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Cycletourer logoAs several people have asked us we thought it would be great to have some guest bloggers contributing to our site. If you would like to be a guest blogger on this spot and write an article that is relevant to cycletouring then please get in touch. As this is a non commercial site we are looking for articles from genuine touring cyclists, therefore no commercial articles please

Cycling alongside the Grand Union Canal

Living on the Grand Union Canal

By Joe Patton

This cycling tour began with a 1000 piece jigsaw Christmas present of the Grand Union Canal. Having spent 3 weeks studying, sorting and assembling a mixture of shapes that created a picture of happiness I became suitably motivated to cycle alongside Britains’ longest canal.

Stretching from the great City of Birmingham to the Capital City of London I could think of no other part of Britain where it is possible to cycle a distance of 137 miles and completely avoid steep hills or the dangers of motor vehicles, parked cars, bus lanes, traffic lights and T junctions.

An internet search revealed a permit used to be required to cycle alongside canals.These days the ‘Canal and River Trust’ simply asks cyclists to watch for walkers as pedestrians take priority over cyclists. Suitably reassured the route was lawful I looked forward to the superbness of a safe, picturesque and unhurried and bicycle ride to London.

The Grand Union Canal Cycle Route

It would be misleading to suggest that cycling alongside a canal is completely risk free; internet stories report an increased incidence of tyres being punctured by thorns, sharp stone or broken glass. Cyclists risk injury from hitting their head on low bridges or branches from trees and being next to the waters edge risks falling in. An uneven terrain causes a bumpy ride.

Road maps do not contain the detail required to plan a canal route. Thankfully the 'Canal and River Trust' provide a free on-line map of every canal in the UK showing walking routes and where it is possible to cycle:
Mountain bikes with wide tyres and suspension forks are more suited to the uneven and puncture risk terrain of tow paths.For this reason my light touring bicycle was slightly modified to be fit for purpose:If I fell into the canal my ‘clip in’ pedals could anchor me underwater so changed them for double sided platforms, one side has a ‘clip in’ mechanism for road use and the other is a flat platform for my shoes to rest on. I packed spare inner-tubes and tyre levers to deal with punctures.

Proof house junction

Wheeling my bike onto the Grand Union Canal towing path in Birmingham I was surprised and delighted to be on a really decent surface. Within 10 minutes I was cycling through a tunnel underneath the long-since closed Curzon Street Railway Station. This used to be the Birmingham terminus for trains from London and the station is going to reopen for trains using the HS2 line from the capital – numbered 2 because it is the second high speed rail line in Britain; Eurostar which connects London with France and Brussels in Belgium is HS1.

A Dutch consultancy firm is drawing up proposals for a new national cycleway that will shadow the HS2 railway from London to Birmingham and the North. Designers aim to stay within 3 miles of HS2 and as most of  railway will run through the countryside, I guess that sections of this proposed new cycleway is likely to follow existing trails. Whilst looking forward to those plans becoming a reality I was now cycling with the sound of the city above me and its underworld of this tranquil canal stretching out into the distance.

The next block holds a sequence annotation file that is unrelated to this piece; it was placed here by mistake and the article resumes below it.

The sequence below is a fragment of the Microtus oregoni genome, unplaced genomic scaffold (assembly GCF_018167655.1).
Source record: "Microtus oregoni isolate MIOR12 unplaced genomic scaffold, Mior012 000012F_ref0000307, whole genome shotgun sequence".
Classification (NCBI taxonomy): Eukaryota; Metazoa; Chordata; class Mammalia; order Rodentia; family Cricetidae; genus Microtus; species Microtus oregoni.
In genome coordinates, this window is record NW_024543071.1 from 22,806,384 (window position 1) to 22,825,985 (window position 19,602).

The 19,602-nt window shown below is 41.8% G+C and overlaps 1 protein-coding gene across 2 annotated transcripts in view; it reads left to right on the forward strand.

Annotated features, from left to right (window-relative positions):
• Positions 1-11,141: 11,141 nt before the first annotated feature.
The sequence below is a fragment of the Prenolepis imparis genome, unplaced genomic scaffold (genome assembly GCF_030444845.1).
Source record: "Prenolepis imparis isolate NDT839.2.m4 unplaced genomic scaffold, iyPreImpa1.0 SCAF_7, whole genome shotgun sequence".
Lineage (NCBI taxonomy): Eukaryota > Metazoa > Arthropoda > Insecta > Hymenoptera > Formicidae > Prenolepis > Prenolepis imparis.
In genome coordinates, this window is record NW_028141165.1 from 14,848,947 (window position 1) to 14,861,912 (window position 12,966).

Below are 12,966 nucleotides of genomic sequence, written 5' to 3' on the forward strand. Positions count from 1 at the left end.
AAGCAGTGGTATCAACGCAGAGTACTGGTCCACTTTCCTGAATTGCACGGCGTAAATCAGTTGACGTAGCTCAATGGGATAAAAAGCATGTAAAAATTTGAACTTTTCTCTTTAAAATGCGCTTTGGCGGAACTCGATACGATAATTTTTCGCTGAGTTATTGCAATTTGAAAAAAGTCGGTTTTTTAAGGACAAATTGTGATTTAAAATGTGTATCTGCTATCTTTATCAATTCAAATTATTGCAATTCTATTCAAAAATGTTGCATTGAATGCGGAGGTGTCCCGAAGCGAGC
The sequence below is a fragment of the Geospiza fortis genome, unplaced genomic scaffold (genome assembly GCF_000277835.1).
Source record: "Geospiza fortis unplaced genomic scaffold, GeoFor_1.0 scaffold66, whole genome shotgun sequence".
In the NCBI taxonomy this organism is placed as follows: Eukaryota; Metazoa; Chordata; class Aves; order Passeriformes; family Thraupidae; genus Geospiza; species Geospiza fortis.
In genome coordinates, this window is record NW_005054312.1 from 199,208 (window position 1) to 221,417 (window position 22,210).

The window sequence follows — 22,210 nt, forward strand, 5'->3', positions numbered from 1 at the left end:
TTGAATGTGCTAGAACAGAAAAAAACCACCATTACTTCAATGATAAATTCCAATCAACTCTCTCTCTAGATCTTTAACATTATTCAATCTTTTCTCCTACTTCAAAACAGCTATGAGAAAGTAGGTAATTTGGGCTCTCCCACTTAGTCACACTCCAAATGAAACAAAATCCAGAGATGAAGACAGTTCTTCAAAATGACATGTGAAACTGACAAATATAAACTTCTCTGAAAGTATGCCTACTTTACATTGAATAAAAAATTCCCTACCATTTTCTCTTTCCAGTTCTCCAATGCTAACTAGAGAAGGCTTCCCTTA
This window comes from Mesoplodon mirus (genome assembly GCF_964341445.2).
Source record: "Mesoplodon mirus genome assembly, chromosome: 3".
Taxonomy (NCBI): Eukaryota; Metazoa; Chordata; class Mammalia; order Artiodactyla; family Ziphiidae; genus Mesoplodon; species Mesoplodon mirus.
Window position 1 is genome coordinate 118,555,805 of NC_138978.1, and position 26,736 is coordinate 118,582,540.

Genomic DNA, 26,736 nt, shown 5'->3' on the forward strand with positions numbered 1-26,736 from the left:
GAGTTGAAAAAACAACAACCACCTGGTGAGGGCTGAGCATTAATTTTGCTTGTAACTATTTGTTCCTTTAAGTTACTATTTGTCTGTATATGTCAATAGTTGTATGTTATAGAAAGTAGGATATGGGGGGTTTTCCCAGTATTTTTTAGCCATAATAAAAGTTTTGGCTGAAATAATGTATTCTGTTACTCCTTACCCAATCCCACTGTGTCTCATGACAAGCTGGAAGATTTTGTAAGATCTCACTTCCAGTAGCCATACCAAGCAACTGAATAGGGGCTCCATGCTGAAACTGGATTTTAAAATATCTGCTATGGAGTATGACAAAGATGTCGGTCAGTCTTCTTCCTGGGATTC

I stopped at Proof House junction that takes its name from the  ‘Birmingham Gun Barrel Proof House’ where gun manufacturers comply with a legal requirement for weapons to be tested before use and wondered how many killing machines had been secretly transported along the canal network to and from this place, hidden from public gaze. Yet lots of Birmingham factories made weapons and ammunition, including those with an historic connection to cycling such as the British Small Arms (BSA) factory who made bicycles for both the territorial army (WW1) and parachute regiment (WW11). These were loaded onto barges and transported along the Grand Union to an army ordinance store at Weedon Bec for distribution to troops

Beyond Warwick the canal side path turned into a dirt track that extended into to countryside and disappeared due to the absence of foot-fall. Then cycling for miles on grass with overgrown hedgerow and thorns I was so pleased to be wearing a cycling helmet, protective glasses and gloves.

Joe Patton: Guest Blogger, in London at the end of his Grand Union Canal tour

Although a puncture resistant mountain bike would have been the better bike to use, I don’t have one. The adjustments to my bicycle did aid safety and comfort; on more than one occasion the flat pedals enabled me to put a firm foot on the ground and prevent a fall. I had anticipated and managed several punctures.

From Milton Keynes the towing path returned for an easier ride into London. My return journey followed roadways to reach Oxford and Stratford upon Avon to rejoin to canal network on the outskirts of Birmingham and back to Gas Street.

Throughout this adventure I have seen a new lease of life for the canal system. Pleasure craft, new moorings and modern property developments must be applauded as the alternative would be stagnation and decay.
I loved the canal architecture of bridges and tunnels, Victorian wharfs, canal side pubs, modern canal side apartment blocks and above all else the friendliness of people on canal cruisers or living on brightly coloured barges.
The full story with route details of this and many other cycling adventures can be found on this link: by clicking on the archive tab dated May 2017

Bon Velo

Joe Patton

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